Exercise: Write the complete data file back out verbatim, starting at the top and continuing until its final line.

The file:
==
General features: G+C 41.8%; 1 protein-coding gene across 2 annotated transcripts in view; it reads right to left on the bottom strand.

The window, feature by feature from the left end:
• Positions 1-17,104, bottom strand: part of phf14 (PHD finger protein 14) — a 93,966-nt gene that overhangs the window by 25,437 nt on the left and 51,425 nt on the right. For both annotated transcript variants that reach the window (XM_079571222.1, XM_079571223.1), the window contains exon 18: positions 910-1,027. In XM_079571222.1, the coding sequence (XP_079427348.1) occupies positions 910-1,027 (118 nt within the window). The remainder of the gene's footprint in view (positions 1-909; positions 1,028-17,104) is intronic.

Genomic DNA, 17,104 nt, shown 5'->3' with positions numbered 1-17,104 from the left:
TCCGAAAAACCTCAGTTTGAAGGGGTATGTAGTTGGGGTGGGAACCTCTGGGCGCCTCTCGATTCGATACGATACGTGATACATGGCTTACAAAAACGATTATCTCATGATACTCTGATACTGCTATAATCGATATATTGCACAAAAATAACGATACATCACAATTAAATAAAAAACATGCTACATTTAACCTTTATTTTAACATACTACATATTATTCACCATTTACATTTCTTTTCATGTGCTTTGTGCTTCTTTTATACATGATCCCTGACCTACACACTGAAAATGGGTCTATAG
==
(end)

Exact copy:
General features: G+C 41.8%; 1 protein-coding gene across 2 annotated transcripts in view; it reads right to left on the bottom strand.

The window, feature by feature from the left end:
• Positions 1-17,104, bottom strand: part of phf14 (PHD finger protein 14) — a 93,966-nt gene that overhangs the window by 25,437 nt on the left and 51,425 nt on the right. For both annotated transcript variants that reach the window (XM_079571222.1, XM_079571223.1), the window contains exon 18: positions 910-1,027. In XM_079571222.1, the coding sequence (XP_079427348.1) occupies positions 910-1,027 (118 nt within the window). The remainder of the gene's footprint in view (positions 1-909; positions 1,028-17,104) is intronic.

Genomic DNA, 17,104 nt, shown 5'->3' with positions numbered 1-17,104 from the left:
TCCGAAAAACCTCAGTTTGAAGGGGTATGTAGTTGGGGTGGGAACCTCTGGGCGCCTCTCGATTCGATACGATACGTGATACATGGCTTACAAAAACGATTATCTCATGATACTCTGATACTGCTATAATCGATATATTGCACAAAAATAACGATACATCACAATTAAATAAAAAACATGCTACATTTAACCTTTATTTTAACATACTACATATTATTCACCATTTACATTTCTTTTCATGTGCTTTGTGCTTCTTTTATACATGATCCCTGACCTACACACTGAAAATGGGTCTATAG